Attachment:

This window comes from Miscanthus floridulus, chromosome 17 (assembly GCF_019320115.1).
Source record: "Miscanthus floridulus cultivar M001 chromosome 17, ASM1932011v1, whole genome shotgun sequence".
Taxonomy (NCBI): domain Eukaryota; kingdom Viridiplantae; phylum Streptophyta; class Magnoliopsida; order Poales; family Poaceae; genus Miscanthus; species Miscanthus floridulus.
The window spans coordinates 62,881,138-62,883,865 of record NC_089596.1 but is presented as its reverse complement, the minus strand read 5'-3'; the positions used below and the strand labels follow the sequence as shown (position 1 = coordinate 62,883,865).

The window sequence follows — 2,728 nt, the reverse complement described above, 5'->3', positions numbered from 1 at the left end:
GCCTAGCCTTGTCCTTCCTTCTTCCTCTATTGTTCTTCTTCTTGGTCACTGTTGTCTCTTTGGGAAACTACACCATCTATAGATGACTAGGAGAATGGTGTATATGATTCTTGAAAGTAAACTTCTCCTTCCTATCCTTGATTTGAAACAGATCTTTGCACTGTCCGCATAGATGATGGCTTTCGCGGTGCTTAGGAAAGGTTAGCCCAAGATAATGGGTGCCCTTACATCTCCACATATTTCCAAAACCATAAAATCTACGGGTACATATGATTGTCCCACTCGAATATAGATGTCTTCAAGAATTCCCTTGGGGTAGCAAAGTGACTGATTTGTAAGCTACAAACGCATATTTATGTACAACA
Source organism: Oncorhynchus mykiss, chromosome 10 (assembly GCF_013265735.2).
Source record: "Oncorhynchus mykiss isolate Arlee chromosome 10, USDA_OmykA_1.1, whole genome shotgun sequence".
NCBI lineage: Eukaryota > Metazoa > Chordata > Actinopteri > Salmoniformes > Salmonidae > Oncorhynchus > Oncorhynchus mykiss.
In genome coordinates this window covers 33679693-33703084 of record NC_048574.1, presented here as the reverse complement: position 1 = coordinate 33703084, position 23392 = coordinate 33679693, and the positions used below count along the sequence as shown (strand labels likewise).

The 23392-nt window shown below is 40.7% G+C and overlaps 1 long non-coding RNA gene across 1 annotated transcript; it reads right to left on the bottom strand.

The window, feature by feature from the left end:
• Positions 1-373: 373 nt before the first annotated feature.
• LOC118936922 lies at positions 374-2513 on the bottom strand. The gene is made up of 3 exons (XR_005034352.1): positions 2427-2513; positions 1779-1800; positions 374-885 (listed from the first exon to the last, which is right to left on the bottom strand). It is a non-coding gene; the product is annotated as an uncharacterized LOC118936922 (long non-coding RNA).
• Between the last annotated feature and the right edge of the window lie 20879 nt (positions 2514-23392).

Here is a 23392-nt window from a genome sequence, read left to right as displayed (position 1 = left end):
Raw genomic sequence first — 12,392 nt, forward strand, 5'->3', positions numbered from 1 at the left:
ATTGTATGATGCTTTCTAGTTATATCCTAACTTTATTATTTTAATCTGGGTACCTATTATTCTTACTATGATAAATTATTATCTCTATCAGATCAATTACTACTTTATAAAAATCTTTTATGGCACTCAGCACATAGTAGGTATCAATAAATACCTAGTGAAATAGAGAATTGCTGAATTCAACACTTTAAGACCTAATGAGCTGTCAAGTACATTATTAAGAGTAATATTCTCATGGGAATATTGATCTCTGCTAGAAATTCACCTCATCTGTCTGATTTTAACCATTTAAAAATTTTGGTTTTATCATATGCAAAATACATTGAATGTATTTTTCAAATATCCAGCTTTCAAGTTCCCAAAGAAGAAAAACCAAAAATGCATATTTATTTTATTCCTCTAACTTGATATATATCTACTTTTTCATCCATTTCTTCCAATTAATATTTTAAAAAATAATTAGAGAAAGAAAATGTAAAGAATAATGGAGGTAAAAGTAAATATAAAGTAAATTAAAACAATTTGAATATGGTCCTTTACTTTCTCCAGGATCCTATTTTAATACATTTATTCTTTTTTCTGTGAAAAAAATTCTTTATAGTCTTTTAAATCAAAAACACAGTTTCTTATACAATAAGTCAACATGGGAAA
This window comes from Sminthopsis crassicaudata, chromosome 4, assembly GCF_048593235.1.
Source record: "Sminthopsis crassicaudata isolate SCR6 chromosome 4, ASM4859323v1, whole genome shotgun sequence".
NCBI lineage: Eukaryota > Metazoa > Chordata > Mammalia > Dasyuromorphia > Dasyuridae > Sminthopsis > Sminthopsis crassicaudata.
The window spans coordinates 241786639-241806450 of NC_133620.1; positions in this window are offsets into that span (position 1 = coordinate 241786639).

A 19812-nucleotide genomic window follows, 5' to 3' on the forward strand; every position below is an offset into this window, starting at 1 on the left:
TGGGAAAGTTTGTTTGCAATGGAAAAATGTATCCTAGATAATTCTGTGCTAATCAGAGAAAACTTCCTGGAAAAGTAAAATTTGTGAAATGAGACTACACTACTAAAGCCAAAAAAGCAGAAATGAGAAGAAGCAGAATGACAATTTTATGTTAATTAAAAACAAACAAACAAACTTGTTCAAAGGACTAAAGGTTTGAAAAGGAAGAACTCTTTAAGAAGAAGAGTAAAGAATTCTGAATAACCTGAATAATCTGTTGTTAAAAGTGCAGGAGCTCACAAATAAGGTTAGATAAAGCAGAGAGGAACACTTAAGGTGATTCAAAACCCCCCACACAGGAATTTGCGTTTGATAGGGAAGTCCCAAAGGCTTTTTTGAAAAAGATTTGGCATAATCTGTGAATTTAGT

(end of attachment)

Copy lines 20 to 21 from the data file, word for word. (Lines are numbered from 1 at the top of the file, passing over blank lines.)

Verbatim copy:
Source record: "Sminthopsis crassicaudata isolate SCR6 chromosome 4, ASM4859323v1, whole genome shotgun sequence".
NCBI lineage: Eukaryota > Metazoa > Chordata > Mammalia > Dasyuromorphia > Dasyuridae > Sminthopsis > Sminthopsis crassicaudata.